The aim of Windows System Resource Manager is to ensure that system resources are available to processes, users, Remote Desktop Services sessions, or Internet Information Services (IIS) application pools (collectively called workloads). If unmanaged, these workloads can contend for and exhaust the system resources. However, there are situations in which Windows System Resource Manager is not an appropriate management solution or cannot guarantee sufficient resources to server workloads.
Windows System Resource Manager cannot manage system resources correctly if the computer is being managed by another resource manager, including process-oriented and job object-oriented resource managers. For best results, use Windows System Resource Manager as the only resource manager on the computer.
What should not be managed by Windows System Resource Manager
Applications with built-in resource management
Applications and processes that modify their process priority, memory limits, or processor affinity dynamically can interfere with the correct operation of Windows System Resource Manager.
If you use Windows System Resource Manager to manage a computer with applications that include built-in resource management, you must add the self-managed applications and processes, or include the particular resource the application is self-managing, to the user-defined exclusion list. For example, if a database server application is managing memory, Windows System Resource Manager can be used to manage the CPU but should not be used to manage memory for the application.
For more information about the user-defined exclusion list, see Work with the User-Defined Exclusion List.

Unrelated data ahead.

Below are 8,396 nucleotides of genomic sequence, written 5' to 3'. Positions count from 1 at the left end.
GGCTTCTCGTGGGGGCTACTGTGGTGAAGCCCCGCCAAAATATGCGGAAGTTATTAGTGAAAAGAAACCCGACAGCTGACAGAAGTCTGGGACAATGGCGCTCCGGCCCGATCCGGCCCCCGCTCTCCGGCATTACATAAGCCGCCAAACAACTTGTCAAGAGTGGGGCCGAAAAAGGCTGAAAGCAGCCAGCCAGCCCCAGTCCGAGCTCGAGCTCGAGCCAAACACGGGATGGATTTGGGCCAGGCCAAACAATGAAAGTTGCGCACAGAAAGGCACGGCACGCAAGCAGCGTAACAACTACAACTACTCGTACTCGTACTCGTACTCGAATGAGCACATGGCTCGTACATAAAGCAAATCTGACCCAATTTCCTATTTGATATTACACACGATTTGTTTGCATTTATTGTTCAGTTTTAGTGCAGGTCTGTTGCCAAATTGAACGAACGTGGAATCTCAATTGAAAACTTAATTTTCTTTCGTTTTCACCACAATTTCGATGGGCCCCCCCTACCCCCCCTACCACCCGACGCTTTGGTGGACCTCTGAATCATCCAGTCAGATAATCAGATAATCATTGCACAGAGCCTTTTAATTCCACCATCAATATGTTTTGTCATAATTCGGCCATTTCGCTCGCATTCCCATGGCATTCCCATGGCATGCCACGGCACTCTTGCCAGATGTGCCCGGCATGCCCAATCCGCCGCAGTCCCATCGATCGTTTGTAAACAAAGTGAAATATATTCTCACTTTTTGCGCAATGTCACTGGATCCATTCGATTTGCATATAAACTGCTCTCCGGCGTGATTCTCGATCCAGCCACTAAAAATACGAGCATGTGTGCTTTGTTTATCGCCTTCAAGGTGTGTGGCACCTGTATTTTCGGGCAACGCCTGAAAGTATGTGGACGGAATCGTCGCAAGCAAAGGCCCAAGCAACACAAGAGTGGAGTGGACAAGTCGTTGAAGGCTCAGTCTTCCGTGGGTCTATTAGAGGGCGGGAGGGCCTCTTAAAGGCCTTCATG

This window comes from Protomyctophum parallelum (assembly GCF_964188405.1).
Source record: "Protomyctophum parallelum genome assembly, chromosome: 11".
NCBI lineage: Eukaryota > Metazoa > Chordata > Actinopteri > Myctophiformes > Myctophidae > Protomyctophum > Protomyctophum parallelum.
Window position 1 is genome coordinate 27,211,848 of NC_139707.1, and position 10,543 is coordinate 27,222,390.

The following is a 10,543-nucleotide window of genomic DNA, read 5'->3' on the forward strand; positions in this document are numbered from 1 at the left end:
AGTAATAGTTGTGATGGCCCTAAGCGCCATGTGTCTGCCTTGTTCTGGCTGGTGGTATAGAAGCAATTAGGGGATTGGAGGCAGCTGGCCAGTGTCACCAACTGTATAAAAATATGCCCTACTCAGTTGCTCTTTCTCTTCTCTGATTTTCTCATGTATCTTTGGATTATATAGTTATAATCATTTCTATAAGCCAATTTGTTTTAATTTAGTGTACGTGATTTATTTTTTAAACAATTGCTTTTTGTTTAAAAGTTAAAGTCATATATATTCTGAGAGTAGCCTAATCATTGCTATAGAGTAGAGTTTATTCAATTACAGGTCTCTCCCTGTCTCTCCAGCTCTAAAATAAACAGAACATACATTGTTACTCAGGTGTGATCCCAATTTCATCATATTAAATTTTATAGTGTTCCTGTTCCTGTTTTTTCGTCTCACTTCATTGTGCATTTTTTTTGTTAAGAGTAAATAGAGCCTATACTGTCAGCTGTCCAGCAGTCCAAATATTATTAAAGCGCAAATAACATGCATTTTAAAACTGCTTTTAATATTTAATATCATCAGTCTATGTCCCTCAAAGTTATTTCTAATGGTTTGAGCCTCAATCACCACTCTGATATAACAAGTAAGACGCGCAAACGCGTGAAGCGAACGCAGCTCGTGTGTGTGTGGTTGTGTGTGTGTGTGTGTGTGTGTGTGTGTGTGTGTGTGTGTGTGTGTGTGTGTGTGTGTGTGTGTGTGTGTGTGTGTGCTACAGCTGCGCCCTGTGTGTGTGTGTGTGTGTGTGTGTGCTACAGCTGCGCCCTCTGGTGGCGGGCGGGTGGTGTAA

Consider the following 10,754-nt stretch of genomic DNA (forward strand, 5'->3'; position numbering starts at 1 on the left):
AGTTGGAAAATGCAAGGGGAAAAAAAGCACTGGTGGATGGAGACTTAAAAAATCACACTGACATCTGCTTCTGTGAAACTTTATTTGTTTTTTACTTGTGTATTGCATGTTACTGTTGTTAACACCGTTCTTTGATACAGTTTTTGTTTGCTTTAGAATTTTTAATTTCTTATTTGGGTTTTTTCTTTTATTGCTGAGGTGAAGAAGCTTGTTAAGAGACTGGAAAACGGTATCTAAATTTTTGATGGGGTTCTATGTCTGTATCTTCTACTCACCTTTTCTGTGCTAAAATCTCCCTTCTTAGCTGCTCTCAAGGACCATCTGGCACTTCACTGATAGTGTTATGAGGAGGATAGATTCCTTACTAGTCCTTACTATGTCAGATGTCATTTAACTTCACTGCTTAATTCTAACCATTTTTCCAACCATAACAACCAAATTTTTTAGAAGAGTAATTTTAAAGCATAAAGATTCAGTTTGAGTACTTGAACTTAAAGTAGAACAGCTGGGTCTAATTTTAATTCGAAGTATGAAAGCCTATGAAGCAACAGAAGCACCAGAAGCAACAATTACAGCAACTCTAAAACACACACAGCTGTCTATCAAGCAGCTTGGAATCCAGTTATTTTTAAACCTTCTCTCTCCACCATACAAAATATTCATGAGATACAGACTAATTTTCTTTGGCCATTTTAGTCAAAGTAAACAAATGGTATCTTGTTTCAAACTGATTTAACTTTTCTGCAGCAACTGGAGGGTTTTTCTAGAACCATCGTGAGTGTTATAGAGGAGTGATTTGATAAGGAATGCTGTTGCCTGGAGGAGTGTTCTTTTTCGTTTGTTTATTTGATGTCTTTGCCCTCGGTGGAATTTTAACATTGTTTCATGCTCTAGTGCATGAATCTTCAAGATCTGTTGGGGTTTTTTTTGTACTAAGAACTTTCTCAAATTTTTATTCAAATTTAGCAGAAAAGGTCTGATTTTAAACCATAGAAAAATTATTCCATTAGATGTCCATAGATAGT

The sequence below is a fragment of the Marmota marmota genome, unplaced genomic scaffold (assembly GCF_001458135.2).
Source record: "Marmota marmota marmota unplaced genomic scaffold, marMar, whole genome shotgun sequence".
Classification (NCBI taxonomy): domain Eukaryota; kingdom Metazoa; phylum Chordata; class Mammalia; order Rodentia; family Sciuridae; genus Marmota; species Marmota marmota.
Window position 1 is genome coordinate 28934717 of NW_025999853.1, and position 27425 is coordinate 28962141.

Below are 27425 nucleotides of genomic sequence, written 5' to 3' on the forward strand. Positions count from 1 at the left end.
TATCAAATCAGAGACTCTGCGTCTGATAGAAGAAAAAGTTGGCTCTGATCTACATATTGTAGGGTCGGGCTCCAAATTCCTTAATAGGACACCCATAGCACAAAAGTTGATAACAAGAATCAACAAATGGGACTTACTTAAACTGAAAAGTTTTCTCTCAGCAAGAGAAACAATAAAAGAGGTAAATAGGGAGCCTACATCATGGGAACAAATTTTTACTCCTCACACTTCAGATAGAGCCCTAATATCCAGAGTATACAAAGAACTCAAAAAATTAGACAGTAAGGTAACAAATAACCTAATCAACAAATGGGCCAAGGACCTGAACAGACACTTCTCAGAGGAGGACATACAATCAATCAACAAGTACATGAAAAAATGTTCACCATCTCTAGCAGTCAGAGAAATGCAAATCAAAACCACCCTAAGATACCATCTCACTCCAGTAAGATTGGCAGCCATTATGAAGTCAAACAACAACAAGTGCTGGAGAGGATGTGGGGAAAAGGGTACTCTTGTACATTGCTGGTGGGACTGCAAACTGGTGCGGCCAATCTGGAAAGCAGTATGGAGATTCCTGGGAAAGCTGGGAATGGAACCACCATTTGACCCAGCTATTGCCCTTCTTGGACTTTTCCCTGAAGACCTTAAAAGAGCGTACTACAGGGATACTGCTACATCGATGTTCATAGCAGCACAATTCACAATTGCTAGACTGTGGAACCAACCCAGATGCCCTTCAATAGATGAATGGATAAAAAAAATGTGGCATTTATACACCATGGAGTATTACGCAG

Applications that use job objects
Some applications create processes that use job objects. Processes that use job objects cannot be managed by Windows System Resource Manager. To determine whether an application uses job objects, see the documentation for the application.
If you use Windows System Resource Manager to manage a computer with applications that use job objects, you must add those applications to the user-defined exclusion list.
What is not managed by Windows System Resource Manager
Applications or processes hosted by an excluded application
Exercise caution when adding processes that host other processes or applications to the user-defined exclusion list. If an application such as svchost.exe is added to the user-defined exclusion list, any process that it hosts could potentially consume all available resources because it is not managed. If the hosting process is not on the user-defined exclusion list, it and any processes it hosts will be managed as part of a criterion match or as part of the default group.
Resources used by the operating system
Processor and memory resources that are used by the operating system are excluded from management by Windows System Resource Manager. For example, if the operating system is using 25 percent of the available CPU on a system that is managed by the Equal_Per_User resource allocation policy, each of three users who are running processes on the computer will be allocated 25 percent of the total CPU, which is 33.33 percent of the CPU that is available to be managed.
If the remaining resources are not sufficient to support the workloads installed on the server, you can:
- Reduce the number of workloads running on the
- Install additional hardware to increase the
- Install a Server Core installation of the
Windows Server 2008 operating system to reduce the resources
that are consumed by the operating system (if the applications and
services running on the server support it).
- Using Windows System
- For more information about Windows System
Resource Manager, see http://go.microsoft.com/fwlink/?LinkId=90924.